Agricultural Cooperative marketing and credit policy reform in Uganda: An opportunity for poverty reduction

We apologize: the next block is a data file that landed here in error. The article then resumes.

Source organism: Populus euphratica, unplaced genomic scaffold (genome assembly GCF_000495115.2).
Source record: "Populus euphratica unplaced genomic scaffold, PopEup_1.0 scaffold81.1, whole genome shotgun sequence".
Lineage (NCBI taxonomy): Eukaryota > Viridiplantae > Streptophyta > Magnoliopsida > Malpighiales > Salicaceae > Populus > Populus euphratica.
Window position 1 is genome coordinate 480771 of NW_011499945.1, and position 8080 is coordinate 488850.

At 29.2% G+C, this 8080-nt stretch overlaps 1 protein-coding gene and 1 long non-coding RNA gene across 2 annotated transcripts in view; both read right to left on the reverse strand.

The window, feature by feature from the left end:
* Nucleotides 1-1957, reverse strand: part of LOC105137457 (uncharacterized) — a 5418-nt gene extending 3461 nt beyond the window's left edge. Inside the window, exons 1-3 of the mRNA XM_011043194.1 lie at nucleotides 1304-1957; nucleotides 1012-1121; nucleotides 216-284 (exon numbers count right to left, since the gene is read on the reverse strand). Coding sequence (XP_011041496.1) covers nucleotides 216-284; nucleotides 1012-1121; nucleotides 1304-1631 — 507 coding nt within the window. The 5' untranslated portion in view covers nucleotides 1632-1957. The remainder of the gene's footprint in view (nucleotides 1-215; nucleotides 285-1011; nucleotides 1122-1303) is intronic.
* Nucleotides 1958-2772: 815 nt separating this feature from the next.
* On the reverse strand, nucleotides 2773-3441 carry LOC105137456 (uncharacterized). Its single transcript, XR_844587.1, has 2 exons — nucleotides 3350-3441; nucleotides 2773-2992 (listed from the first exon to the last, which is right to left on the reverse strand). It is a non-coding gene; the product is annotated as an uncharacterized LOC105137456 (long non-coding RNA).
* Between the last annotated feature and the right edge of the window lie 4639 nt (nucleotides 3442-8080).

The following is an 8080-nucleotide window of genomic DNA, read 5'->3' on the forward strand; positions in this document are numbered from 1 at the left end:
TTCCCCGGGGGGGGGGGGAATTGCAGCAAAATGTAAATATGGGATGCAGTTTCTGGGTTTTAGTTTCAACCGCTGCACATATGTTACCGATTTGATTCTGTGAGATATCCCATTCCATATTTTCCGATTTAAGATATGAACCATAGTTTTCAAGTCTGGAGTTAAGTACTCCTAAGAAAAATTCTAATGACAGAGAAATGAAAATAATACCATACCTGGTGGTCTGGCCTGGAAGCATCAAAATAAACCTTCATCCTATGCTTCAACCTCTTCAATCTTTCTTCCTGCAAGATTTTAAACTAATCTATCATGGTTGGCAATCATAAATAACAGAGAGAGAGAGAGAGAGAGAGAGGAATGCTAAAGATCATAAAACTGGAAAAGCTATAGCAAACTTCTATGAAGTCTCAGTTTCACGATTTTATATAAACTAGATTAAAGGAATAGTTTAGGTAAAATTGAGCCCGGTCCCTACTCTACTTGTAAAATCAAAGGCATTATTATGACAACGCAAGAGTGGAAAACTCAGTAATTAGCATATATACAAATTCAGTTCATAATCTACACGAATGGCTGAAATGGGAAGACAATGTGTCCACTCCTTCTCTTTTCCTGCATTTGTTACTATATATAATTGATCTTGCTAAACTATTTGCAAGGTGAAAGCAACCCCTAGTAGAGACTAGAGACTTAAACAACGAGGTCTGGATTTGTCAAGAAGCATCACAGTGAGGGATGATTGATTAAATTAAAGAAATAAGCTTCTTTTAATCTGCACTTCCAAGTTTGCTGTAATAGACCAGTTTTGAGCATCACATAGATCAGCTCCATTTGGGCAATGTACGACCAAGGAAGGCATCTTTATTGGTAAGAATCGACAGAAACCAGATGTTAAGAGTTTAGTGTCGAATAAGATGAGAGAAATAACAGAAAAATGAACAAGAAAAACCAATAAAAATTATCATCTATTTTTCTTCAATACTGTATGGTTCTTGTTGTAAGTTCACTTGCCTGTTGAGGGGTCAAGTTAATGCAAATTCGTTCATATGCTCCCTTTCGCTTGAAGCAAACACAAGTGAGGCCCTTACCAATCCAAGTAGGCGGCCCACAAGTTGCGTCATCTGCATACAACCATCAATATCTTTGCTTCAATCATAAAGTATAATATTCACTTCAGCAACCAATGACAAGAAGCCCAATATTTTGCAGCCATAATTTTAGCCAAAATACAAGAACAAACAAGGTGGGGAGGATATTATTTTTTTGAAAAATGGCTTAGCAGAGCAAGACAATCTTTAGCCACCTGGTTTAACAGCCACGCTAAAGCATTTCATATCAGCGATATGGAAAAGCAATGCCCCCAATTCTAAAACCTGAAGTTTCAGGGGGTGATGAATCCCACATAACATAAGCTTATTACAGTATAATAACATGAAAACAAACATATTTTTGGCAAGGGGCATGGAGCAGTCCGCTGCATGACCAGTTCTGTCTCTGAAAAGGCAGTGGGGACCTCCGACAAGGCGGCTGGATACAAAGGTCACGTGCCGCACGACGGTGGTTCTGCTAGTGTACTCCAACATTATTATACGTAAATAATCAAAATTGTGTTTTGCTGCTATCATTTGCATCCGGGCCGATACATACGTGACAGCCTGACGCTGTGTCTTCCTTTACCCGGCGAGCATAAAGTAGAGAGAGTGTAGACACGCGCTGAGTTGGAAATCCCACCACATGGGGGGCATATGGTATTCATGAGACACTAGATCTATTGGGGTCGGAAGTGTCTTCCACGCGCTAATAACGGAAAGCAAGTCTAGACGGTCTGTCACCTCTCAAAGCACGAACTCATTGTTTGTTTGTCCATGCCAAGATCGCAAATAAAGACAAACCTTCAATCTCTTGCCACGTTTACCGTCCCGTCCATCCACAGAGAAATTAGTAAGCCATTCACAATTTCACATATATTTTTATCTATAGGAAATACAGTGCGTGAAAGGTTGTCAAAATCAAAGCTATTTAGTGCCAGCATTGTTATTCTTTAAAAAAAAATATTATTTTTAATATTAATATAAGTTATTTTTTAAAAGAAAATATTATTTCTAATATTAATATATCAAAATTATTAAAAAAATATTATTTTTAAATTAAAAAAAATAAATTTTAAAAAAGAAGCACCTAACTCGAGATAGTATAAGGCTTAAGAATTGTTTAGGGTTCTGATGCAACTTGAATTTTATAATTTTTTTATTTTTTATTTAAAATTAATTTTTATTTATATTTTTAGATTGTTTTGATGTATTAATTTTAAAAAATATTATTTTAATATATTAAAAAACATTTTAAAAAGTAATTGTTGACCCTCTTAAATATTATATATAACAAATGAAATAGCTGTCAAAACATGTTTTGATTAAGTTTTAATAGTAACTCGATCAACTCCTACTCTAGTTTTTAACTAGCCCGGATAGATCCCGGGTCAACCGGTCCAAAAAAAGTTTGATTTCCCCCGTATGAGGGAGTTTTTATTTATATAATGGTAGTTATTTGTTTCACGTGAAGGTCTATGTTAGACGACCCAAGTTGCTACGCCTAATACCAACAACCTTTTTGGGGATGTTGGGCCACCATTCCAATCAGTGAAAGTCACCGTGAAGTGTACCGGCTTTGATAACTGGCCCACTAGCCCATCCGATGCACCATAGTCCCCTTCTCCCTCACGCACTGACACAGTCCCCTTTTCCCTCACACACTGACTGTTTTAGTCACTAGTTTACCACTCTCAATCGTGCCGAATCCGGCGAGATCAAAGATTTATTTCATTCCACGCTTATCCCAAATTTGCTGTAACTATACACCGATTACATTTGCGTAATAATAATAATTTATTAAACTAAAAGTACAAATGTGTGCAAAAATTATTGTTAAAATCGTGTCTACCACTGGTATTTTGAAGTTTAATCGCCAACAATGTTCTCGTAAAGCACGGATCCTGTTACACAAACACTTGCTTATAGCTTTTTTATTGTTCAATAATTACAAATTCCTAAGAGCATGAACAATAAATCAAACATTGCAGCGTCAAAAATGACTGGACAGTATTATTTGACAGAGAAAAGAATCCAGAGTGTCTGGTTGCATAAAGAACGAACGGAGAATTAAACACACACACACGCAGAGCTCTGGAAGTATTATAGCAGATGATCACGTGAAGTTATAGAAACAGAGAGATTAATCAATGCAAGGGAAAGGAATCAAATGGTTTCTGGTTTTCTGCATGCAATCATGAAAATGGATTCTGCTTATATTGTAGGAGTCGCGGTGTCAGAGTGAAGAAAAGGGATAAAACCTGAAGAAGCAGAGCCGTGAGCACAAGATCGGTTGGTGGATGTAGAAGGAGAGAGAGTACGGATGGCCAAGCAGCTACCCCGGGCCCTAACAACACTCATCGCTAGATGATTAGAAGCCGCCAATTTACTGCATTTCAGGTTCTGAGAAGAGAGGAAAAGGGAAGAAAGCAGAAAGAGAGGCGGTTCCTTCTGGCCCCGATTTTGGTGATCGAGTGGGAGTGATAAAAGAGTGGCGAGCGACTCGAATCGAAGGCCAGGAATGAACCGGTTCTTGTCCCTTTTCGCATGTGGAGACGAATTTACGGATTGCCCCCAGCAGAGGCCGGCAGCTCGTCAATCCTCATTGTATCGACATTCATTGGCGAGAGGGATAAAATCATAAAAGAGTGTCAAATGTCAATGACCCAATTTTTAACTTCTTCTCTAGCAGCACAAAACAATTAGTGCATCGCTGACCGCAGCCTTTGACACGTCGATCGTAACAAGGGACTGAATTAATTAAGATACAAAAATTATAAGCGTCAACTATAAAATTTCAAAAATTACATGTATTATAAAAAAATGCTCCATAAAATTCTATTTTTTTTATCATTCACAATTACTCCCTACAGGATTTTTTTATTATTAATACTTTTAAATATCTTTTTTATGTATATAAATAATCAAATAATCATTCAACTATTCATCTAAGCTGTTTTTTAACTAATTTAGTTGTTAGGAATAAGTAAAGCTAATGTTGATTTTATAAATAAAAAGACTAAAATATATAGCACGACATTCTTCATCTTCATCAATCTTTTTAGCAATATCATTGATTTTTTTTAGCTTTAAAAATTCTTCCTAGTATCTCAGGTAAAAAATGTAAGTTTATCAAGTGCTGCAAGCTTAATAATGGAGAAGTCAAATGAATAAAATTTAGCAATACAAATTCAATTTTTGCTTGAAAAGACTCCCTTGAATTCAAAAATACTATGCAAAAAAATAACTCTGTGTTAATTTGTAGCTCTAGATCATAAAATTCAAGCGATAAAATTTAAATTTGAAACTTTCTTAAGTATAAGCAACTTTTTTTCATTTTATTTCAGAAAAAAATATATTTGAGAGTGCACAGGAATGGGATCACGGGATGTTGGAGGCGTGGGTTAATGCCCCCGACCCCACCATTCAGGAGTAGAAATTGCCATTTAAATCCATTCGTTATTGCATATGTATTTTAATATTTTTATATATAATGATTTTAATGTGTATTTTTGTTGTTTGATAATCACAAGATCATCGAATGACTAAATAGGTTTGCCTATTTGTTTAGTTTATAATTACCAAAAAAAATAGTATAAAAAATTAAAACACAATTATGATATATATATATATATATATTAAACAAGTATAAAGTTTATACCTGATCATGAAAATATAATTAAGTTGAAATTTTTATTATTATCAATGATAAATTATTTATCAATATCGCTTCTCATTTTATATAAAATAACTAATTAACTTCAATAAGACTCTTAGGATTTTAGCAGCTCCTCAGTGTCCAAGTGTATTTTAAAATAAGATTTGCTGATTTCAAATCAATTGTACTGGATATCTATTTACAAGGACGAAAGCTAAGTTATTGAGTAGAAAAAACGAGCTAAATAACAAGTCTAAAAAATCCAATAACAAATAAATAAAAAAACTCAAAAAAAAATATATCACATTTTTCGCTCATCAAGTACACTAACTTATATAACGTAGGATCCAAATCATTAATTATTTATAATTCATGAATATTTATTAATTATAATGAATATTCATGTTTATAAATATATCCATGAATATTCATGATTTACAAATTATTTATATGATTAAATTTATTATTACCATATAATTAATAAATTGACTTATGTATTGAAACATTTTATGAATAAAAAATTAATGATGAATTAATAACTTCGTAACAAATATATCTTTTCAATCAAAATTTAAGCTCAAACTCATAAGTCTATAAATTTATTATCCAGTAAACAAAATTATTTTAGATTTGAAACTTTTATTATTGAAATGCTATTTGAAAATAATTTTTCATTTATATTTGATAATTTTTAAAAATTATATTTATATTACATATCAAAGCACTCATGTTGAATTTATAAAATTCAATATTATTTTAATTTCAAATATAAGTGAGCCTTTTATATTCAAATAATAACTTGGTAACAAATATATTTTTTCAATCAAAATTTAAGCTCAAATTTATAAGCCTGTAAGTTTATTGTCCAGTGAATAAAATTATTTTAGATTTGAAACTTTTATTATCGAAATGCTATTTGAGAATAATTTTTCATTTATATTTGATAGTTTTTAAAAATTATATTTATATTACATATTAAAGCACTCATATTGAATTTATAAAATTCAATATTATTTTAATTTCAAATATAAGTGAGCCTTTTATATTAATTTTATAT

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Academics and development practitioners increasingly view cooperatives as the cornerstone for agricultural transformation and poverty reduction in sub-Saharan Africa. Cooperatives play a crucial role in promoting bulk storage and sale by smallholder farmers, which can play a major role in poverty reduction for farmers otherwise unable to commercialize. Despite the significant role of cooperatives, the reforms associated with economic liberalisation have caused many cooperatives in the region to fail. While efforts were made in Uganda to ameliorate this situation through the passing of the National Co-operative Policy (NCP), this has done little to enhance the survival of these cooperatives. In this opinion paper, we identify challenges faced by cooperatives that negatively impact performance and survival, such political interference, lack of administrative support, human resource constraints, inadequate knowledge of the operations by members and poor governance. This paper recommends stronger linkages between the Ministry of Trade, Industry and Cooperatives and the Ministry of Agriculture Animal Industry and Fisheries (MAAIF). Integrating cooperatives into the decentralisation framework and formalising existing village savings and loan association groups into formal cooperatives. Most importantly, the government needs to take on a more proactive approach toward cooperative development, as seen in some countries such as South Africa and Rwanda.
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